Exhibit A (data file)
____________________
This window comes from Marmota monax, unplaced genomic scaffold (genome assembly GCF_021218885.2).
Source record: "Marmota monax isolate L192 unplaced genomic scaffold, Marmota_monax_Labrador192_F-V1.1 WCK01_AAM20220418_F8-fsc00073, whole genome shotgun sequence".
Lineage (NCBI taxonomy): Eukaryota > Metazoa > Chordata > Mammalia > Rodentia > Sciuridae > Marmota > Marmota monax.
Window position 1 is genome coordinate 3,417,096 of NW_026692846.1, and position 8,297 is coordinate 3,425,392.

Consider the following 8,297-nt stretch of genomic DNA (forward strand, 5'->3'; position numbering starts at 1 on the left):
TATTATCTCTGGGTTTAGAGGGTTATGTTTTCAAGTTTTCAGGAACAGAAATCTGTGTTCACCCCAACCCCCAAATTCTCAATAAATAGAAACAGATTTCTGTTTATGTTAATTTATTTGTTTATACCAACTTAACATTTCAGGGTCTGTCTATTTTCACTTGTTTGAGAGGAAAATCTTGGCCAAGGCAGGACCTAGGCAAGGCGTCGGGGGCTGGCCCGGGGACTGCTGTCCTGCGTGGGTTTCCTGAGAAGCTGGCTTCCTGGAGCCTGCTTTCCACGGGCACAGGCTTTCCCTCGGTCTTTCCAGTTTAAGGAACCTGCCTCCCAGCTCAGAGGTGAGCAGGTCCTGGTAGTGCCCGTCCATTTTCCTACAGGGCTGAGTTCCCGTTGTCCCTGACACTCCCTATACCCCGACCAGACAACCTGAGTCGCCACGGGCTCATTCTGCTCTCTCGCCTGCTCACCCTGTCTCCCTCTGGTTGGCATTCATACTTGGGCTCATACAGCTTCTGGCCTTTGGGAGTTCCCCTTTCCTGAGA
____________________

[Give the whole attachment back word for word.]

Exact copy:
This window comes from Marmota monax, unplaced genomic scaffold (genome assembly GCF_021218885.2).
Source record: "Marmota monax isolate L192 unplaced genomic scaffold, Marmota_monax_Labrador192_F-V1.1 WCK01_AAM20220418_F8-fsc00073, whole genome shotgun sequence".
Lineage (NCBI taxonomy): Eukaryota > Metazoa > Chordata > Mammalia > Rodentia > Sciuridae > Marmota > Marmota monax.
Window position 1 is genome coordinate 3,417,096 of NW_026692846.1, and position 8,297 is coordinate 3,425,392.

Consider the following 8,297-nt stretch of genomic DNA (forward strand, 5'->3'; position numbering starts at 1 on the left):
TATTATCTCTGGGTTTAGAGGGTTATGTTTTCAAGTTTTCAGGAACAGAAATCTGTGTTCACCCCAACCCCCAAATTCTCAATAAATAGAAACAGATTTCTGTTTATGTTAATTTATTTGTTTATACCAACTTAACATTTCAGGGTCTGTCTATTTTCACTTGTTTGAGAGGAAAATCTTGGCCAAGGCAGGACCTAGGCAAGGCGTCGGGGGCTGGCCCGGGGACTGCTGTCCTGCGTGGGTTTCCTGAGAAGCTGGCTTCCTGGAGCCTGCTTTCCACGGGCACAGGCTTTCCCTCGGTCTTTCCAGTTTAAGGAACCTGCCTCCCAGCTCAGAGGTGAGCAGGTCCTGGTAGTGCCCGTCCATTTTCCTACAGGGCTGAGTTCCCGTTGTCCCTGACACTCCCTATACCCCGACCAGACAACCTGAGTCGCCACGGGCTCATTCTGCTCTCTCGCCTGCTCACCCTGTCTCCCTCTGGTTGGCATTCATACTTGGGCTCATACAGCTTCTGGCCTTTGGGAGTTCCCCTTTCCTGAGA